Monday, March 17, 2008

Excerpt from Buffett's 2002 Annual Letter

Excerpt from Mr. Buffett's 2002 Letter to the Shareholders of Berkshire Hathaway that is worth reviewing in light of recent market developments:

When we purchased Gen Re, it came with General Re Securities, a
derivatives dealer that Charlie and I didn't want, judging it to be
dangerous. We failed in our attempts to sell the operation, however, and
are now terminating it.

But closing down a derivatives business is easier said than done. It
will be a great many years before we are totally out of this operation
(though we reduce our exposure daily). In fact, the reinsurance and
derivatives businesses are similar: Like Hell, both are easy to enter
and almost impossible to exit. In either industry, once you write a
contract - which may require a large payment decades later - you are
usually stuck with it. True, there are methods by which the risk can be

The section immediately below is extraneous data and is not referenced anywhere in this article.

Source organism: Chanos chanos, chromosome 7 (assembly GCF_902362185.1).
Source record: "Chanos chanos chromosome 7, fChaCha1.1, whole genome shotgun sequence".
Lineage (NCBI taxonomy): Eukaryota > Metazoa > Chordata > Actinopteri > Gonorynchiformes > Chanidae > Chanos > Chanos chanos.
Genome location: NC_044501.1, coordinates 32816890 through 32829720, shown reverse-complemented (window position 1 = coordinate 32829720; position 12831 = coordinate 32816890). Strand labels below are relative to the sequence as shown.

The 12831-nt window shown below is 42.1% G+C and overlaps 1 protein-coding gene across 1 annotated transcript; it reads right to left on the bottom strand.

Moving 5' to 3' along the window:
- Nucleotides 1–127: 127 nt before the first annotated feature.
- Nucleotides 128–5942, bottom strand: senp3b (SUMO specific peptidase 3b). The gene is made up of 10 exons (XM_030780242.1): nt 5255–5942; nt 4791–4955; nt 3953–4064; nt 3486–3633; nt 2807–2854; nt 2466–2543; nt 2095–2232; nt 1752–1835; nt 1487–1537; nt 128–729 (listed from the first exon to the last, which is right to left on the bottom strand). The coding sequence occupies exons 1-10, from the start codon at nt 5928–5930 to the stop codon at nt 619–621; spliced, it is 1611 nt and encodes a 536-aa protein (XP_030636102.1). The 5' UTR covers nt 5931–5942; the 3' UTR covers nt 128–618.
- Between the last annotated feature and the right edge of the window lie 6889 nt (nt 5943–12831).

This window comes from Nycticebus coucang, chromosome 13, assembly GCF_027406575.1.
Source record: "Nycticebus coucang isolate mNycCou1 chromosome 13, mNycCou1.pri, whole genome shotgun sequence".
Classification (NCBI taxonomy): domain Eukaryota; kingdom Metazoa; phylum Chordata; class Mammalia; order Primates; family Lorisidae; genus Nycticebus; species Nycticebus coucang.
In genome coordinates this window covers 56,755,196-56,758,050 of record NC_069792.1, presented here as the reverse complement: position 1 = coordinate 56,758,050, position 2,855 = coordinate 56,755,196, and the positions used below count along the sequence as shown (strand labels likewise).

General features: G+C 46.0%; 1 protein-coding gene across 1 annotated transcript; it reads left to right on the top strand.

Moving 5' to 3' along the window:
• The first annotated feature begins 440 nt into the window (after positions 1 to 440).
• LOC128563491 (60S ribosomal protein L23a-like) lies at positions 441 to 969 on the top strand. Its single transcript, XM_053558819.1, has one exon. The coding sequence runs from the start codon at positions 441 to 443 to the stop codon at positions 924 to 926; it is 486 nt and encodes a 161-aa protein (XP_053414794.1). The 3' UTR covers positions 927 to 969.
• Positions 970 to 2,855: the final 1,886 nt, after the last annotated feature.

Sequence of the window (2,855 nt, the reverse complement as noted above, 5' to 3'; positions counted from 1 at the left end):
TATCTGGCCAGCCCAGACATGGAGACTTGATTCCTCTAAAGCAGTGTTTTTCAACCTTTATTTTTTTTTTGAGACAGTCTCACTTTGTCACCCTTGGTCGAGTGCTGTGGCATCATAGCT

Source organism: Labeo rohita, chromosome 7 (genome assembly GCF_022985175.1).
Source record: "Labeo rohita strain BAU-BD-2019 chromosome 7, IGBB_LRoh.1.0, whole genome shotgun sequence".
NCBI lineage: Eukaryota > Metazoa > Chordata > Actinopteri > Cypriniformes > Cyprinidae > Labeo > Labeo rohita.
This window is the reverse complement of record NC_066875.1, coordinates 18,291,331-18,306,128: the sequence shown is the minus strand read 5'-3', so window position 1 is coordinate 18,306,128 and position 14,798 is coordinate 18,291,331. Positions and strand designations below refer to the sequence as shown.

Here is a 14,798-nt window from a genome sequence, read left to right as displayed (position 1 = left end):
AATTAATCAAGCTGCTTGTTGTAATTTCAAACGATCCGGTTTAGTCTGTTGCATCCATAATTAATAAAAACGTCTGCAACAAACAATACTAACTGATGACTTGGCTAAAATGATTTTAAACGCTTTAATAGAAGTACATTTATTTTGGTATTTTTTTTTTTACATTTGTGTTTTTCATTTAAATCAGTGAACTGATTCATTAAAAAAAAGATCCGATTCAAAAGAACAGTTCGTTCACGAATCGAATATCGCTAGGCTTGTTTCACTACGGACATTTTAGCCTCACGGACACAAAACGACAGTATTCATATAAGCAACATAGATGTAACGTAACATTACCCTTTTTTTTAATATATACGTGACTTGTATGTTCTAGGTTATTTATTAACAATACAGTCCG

laid off with others. But most strategies of that kind leave you with
residual liability.

Another commonality of reinsurance and derivatives is that both generate
reported earnings that are often wildly overstated. That's true because
today's earnings are in a significant way based on estimates whose
inaccuracy may not be exposed for many years.

Errors will usually be honest, reflecting only the human tendency to
take an optimistic view of one's commitments. But the parties to
derivatives also have enormous incentives to cheat in accounting for
them. Those who trade derivatives are usually paid (in whole or part) on
"earnings" calculated by mark-to-market accounting. But often there is
no real market (think about our contract involving twins) and
"mark-to-model" is utilized. This substitution can bring on large-scale
mischief. As a general rule, contracts involving multiple reference
items and distant settlement dates increase the opportunities for
counterparties to use fanciful assumptions. In the twins scenario, for